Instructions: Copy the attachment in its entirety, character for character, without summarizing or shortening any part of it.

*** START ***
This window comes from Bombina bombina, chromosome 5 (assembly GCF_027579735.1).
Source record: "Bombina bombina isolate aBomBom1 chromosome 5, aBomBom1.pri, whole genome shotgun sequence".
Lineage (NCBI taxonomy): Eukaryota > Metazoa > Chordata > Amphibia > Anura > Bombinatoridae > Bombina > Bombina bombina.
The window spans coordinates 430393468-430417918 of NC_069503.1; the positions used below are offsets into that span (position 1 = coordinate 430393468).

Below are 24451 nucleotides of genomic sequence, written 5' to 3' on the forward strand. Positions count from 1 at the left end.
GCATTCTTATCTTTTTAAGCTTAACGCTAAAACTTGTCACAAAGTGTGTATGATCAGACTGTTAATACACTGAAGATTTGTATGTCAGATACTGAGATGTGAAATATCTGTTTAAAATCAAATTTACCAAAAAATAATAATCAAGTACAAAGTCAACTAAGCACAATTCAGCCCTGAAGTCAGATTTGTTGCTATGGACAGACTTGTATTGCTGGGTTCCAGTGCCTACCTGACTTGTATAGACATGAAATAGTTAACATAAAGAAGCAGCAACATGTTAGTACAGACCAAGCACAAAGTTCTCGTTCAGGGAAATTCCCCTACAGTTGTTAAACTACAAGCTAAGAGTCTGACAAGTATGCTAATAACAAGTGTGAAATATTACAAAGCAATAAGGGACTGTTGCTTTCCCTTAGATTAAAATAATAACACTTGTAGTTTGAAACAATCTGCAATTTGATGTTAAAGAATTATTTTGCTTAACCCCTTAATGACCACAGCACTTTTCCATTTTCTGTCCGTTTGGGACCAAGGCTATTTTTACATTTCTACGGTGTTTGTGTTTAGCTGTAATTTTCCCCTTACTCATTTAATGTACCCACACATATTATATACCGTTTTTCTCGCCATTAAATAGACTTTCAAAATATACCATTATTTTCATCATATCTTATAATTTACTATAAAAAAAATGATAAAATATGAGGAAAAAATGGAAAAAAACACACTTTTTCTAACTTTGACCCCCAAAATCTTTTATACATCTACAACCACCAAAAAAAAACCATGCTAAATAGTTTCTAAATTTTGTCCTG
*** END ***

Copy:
This window comes from Bombina bombina, chromosome 5 (assembly GCF_027579735.1).
Source record: "Bombina bombina isolate aBomBom1 chromosome 5, aBomBom1.pri, whole genome shotgun sequence".
Lineage (NCBI taxonomy): Eukaryota > Metazoa > Chordata > Amphibia > Anura > Bombinatoridae > Bombina > Bombina bombina.
The window spans coordinates 430393468-430417918 of NC_069503.1; the positions used below are offsets into that span (position 1 = coordinate 430393468).

Below are 24451 nucleotides of genomic sequence, written 5' to 3' on the forward strand. Positions count from 1 at the left end.
GCATTCTTATCTTTTTAAGCTTAACGCTAAAACTTGTCACAAAGTGTGTATGATCAGACTGTTAATACACTGAAGATTTGTATGTCAGATACTGAGATGTGAAATATCTGTTTAAAATCAAATTTACCAAAAAATAATAATCAAGTACAAAGTCAACTAAGCACAATTCAGCCCTGAAGTCAGATTTGTTGCTATGGACAGACTTGTATTGCTGGGTTCCAGTGCCTACCTGACTTGTATAGACATGAAATAGTTAACATAAAGAAGCAGCAACATGTTAGTACAGACCAAGCACAAAGTTCTCGTTCAGGGAAATTCCCCTACAGTTGTTAAACTACAAGCTAAGAGTCTGACAAGTATGCTAATAACAAGTGTGAAATATTACAAAGCAATAAGGGACTGTTGCTTTCCCTTAGATTAAAATAATAACACTTGTAGTTTGAAACAATCTGCAATTTGATGTTAAAGAATTATTTTGCTTAACCCCTTAATGACCACAGCACTTTTCCATTTTCTGTCCGTTTGGGACCAAGGCTATTTTTACATTTCTACGGTGTTTGTGTTTAGCTGTAATTTTCCCCTTACTCATTTAATGTACCCACACATATTATATACCGTTTTTCTCGCCATTAAATAGACTTTCAAAATATACCATTATTTTCATCATATCTTATAATTTACTATAAAAAAAATGATAAAATATGAGGAAAAAATGGAAAAAAACACACTTTTTCTAACTTTGACCCCCAAAATCTTTTATACATCTACAACCACCAAAAAAAAACCATGCTAAATAGTTTCTAAATTTTGTCCTG